けしきは見えず (keshiki wa miezu)
蝉の声 (semi no koe)
In the cicada's song
That it will soon perish
I love the combination of sounds and rhythm of the Japanese haiku. So much so that I regularly use it in theater training.
The haiku evokes the image of a tiny cicada singing its proud, unshaken song from the sweating, green bushes of a balmy summer evening. This picture is beautiful in itself, but there is a powerful underlying meaning driven by the fleeting adult life of the cicada (a few weeks).
A cicada emerges from the ground to sing a short but zealous summer song until its death. Their loud song is unshaken and carries through the sweltering days without a hint of sorrow for their approaching death. The beauty in the underlying meaning is an example of the mono no aware (the pathos of things) aesthetic, which is sensitive to the transience of things and the bittersweet sadness in their passing.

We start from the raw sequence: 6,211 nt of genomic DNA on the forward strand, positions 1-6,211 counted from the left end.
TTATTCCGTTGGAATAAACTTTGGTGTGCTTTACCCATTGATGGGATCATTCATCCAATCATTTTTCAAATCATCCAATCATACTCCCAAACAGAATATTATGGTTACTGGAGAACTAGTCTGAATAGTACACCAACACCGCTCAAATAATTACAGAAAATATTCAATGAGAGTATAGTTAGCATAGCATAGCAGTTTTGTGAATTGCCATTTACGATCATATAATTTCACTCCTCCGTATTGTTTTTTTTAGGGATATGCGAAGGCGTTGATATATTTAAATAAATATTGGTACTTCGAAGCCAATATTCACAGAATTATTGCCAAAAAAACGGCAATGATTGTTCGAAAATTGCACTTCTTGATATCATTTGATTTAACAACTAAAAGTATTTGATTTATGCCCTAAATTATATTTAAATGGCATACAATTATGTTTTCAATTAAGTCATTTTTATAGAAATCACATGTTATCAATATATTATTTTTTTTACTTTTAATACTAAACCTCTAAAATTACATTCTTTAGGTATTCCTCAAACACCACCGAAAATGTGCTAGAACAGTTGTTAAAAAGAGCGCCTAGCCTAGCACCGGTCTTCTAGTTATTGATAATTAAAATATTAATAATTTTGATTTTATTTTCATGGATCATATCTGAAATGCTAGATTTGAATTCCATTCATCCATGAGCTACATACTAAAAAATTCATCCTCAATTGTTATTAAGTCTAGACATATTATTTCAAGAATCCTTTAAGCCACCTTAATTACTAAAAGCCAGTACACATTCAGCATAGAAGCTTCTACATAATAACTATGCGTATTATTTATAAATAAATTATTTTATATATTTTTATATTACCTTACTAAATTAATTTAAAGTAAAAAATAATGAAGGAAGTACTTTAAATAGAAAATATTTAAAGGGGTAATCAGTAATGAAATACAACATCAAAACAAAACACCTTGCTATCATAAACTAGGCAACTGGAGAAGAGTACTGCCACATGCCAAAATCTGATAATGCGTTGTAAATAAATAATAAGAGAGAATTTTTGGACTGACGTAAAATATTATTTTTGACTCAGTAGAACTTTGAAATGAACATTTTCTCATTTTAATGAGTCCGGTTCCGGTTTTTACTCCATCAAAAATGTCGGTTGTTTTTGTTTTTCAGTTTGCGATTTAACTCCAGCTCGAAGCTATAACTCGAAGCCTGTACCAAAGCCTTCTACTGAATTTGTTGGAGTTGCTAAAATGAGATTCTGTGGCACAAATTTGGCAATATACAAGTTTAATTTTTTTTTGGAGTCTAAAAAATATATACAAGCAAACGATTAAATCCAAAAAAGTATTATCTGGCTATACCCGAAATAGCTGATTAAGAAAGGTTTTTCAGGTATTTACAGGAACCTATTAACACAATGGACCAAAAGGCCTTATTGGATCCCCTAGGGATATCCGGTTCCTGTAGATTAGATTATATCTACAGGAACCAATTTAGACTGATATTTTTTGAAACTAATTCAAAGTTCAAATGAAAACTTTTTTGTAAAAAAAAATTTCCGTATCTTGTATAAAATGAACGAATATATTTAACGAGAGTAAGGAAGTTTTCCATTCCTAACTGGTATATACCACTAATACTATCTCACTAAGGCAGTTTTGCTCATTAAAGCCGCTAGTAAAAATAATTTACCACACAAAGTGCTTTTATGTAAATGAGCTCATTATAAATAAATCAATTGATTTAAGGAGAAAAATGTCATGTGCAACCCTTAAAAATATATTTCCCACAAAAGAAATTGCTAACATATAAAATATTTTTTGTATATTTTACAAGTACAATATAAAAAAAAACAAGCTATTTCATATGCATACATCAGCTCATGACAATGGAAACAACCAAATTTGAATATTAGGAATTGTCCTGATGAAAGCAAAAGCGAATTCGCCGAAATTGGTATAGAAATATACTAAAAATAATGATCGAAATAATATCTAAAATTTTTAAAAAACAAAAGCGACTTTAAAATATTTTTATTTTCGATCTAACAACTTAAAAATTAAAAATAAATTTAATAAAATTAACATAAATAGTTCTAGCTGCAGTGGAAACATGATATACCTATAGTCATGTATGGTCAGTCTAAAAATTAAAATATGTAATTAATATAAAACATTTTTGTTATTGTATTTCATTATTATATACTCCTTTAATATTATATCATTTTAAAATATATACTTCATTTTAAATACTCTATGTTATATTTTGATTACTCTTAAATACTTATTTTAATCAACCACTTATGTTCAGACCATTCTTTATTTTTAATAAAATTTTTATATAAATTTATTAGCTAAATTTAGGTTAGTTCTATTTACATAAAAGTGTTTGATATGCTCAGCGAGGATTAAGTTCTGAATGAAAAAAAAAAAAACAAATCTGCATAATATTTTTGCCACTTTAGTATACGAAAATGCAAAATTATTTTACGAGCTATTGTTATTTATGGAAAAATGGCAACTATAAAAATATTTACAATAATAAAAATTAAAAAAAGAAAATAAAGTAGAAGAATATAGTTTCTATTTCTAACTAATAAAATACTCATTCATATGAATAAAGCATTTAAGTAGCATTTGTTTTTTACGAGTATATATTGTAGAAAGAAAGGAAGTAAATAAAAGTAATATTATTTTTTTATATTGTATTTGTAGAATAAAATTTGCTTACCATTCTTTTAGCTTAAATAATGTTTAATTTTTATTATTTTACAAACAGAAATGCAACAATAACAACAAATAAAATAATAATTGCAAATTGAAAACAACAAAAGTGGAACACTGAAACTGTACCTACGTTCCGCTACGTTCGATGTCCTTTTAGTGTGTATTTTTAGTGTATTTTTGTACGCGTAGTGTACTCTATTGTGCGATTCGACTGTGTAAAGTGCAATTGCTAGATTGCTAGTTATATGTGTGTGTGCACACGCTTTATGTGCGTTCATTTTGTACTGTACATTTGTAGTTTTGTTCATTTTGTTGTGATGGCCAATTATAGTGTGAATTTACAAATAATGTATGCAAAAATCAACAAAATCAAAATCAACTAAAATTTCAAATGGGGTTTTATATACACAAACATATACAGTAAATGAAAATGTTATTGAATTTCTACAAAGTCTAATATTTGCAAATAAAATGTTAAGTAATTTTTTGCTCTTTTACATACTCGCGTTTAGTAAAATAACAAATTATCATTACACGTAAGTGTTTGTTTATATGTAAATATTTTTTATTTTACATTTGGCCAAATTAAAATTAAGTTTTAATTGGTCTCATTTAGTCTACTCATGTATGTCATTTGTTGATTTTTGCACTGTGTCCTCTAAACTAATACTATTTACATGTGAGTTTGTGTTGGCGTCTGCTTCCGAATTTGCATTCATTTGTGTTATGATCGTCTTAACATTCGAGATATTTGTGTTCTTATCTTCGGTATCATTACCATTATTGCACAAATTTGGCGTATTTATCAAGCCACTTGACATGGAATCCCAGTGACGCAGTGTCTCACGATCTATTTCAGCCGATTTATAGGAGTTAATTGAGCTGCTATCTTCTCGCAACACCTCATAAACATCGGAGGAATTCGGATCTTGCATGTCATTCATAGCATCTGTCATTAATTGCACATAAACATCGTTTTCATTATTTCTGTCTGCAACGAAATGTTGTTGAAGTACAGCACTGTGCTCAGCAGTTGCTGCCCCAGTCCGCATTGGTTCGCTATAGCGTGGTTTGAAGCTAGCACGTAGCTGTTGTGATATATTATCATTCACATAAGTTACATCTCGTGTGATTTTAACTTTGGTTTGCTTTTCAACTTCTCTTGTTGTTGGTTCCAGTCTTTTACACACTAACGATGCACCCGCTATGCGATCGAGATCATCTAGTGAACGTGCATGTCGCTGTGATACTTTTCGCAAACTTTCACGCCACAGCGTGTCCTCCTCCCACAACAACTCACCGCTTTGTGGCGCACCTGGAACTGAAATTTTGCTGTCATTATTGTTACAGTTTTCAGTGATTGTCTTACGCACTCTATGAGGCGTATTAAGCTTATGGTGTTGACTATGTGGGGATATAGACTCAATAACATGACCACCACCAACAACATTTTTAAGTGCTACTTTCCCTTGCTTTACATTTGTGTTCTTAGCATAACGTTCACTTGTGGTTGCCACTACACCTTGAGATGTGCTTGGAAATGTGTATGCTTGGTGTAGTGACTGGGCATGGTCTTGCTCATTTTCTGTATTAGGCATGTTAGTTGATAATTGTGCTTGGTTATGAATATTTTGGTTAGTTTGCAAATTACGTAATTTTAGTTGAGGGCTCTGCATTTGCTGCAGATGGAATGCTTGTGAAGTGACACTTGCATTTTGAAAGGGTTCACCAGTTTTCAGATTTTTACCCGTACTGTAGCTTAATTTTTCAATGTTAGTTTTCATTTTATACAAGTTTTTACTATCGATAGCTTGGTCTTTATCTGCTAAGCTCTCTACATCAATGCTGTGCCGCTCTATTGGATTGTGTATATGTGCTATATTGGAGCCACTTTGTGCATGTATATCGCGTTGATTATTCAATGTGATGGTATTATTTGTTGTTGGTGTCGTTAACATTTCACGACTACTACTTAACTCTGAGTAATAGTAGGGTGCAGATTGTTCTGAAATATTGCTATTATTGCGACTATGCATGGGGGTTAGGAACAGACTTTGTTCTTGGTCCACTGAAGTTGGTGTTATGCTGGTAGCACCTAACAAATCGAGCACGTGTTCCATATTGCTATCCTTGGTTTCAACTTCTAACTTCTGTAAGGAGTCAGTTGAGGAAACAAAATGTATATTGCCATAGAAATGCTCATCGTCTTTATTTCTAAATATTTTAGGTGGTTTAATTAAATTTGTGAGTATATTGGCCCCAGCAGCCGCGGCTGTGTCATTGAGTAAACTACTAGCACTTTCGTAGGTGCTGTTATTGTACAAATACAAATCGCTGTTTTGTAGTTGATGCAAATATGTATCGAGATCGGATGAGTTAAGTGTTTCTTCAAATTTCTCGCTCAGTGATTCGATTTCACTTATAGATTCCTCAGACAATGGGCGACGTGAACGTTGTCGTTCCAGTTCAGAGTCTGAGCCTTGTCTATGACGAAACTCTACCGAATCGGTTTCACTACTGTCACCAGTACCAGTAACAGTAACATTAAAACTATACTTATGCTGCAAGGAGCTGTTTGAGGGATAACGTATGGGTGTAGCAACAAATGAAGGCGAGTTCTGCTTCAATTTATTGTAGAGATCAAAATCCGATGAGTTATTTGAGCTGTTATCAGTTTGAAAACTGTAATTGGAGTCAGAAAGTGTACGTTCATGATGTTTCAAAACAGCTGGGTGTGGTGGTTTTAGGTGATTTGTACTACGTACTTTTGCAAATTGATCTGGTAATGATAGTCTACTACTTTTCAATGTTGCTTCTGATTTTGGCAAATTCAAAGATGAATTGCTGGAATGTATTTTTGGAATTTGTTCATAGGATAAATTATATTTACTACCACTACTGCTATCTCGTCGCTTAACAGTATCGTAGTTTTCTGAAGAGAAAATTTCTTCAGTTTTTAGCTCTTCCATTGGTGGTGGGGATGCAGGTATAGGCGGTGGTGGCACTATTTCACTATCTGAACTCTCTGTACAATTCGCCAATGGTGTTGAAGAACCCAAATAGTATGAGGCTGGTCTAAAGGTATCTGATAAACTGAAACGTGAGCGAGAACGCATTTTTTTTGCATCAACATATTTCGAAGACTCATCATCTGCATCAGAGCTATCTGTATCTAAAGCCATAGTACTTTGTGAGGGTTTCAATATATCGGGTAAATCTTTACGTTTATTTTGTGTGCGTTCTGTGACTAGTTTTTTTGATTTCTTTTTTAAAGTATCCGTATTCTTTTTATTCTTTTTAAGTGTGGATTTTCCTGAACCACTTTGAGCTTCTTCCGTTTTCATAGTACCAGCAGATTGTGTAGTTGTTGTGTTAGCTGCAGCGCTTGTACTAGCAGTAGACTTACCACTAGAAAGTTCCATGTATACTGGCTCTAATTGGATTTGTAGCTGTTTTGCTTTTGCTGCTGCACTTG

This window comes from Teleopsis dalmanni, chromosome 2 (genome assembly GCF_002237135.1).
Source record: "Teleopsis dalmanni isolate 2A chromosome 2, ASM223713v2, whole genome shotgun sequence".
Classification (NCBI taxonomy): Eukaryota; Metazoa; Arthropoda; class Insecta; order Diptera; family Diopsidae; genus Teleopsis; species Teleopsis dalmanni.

Through this haiku gem, Basho reminds us we know not when death will come, and so like the cicada every passing second should be lived with humility and zeal; our hearts overflowing in passionate song for life.